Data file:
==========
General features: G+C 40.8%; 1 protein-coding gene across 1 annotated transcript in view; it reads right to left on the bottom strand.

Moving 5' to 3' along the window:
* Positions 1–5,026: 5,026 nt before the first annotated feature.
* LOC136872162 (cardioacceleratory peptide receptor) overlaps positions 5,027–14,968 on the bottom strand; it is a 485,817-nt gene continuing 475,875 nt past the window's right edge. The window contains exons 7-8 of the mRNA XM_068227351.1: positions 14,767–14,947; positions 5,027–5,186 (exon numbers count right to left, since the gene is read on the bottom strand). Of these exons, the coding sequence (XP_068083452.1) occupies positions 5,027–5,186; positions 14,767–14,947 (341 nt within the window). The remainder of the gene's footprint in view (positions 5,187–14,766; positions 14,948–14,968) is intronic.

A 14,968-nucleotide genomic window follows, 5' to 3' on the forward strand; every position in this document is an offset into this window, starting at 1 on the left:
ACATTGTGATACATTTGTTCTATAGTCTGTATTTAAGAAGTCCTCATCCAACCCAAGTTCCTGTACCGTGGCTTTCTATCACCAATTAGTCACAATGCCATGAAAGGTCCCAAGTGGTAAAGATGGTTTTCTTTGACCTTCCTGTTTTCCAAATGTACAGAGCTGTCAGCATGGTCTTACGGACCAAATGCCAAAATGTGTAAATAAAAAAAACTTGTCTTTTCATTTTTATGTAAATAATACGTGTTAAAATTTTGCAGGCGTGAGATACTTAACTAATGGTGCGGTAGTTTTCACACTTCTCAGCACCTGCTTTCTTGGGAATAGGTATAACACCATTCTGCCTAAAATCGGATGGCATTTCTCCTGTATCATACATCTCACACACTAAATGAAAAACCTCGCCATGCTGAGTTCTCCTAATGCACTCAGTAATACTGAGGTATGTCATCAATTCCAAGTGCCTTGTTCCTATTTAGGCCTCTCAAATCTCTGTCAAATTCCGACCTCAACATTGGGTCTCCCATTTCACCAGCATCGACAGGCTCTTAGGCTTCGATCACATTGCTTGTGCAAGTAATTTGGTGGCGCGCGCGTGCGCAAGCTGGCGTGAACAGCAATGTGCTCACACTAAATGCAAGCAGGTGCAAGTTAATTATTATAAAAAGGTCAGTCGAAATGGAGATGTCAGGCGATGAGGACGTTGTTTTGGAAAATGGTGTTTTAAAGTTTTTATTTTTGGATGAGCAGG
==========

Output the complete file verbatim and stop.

General features: G+C 40.8%; 1 protein-coding gene across 1 annotated transcript in view; it reads right to left on the bottom strand.

Moving 5' to 3' along the window:
* Positions 1–5,026: 5,026 nt before the first annotated feature.
* LOC136872162 (cardioacceleratory peptide receptor) overlaps positions 5,027–14,968 on the bottom strand; it is a 485,817-nt gene continuing 475,875 nt past the window's right edge. The window contains exons 7-8 of the mRNA XM_068227351.1: positions 14,767–14,947; positions 5,027–5,186 (exon numbers count right to left, since the gene is read on the bottom strand). Of these exons, the coding sequence (XP_068083452.1) occupies positions 5,027–5,186; positions 14,767–14,947 (341 nt within the window). The remainder of the gene's footprint in view (positions 5,187–14,766; positions 14,948–14,968) is intronic.

A 14,968-nucleotide genomic window follows, 5' to 3' on the forward strand; every position in this document is an offset into this window, starting at 1 on the left:
ACATTGTGATACATTTGTTCTATAGTCTGTATTTAAGAAGTCCTCATCCAACCCAAGTTCCTGTACCGTGGCTTTCTATCACCAATTAGTCACAATGCCATGAAAGGTCCCAAGTGGTAAAGATGGTTTTCTTTGACCTTCCTGTTTTCCAAATGTACAGAGCTGTCAGCATGGTCTTACGGACCAAATGCCAAAATGTGTAAATAAAAAAAACTTGTCTTTTCATTTTTATGTAAATAATACGTGTTAAAATTTTGCAGGCGTGAGATACTTAACTAATGGTGCGGTAGTTTTCACACTTCTCAGCACCTGCTTTCTTGGGAATAGGTATAACACCATTCTGCCTAAAATCGGATGGCATTTCTCCTGTATCATACATCTCACACACTAAATGAAAAACCTCGCCATGCTGAGTTCTCCTAATGCACTCAGTAATACTGAGGTATGTCATCAATTCCAAGTGCCTTGTTCCTATTTAGGCCTCTCAAATCTCTGTCAAATTCCGACCTCAACATTGGGTCTCCCATTTCACCAGCATCGACAGGCTCTTAGGCTTCGATCACATTGCTTGTGCAAGTAATTTGGTGGCGCGCGCGTGCGCAAGCTGGCGTGAACAGCAATGTGCTCACACTAAATGCAAGCAGGTGCAAGTTAATTATTATAAAAAGGTCAGTCGAAATGGAGATGTCAGGCGATGAGGACGTTGTTTTGGAAAATGGTGTTTTAAAGTTTTTATTTTTGGATGAGCAGG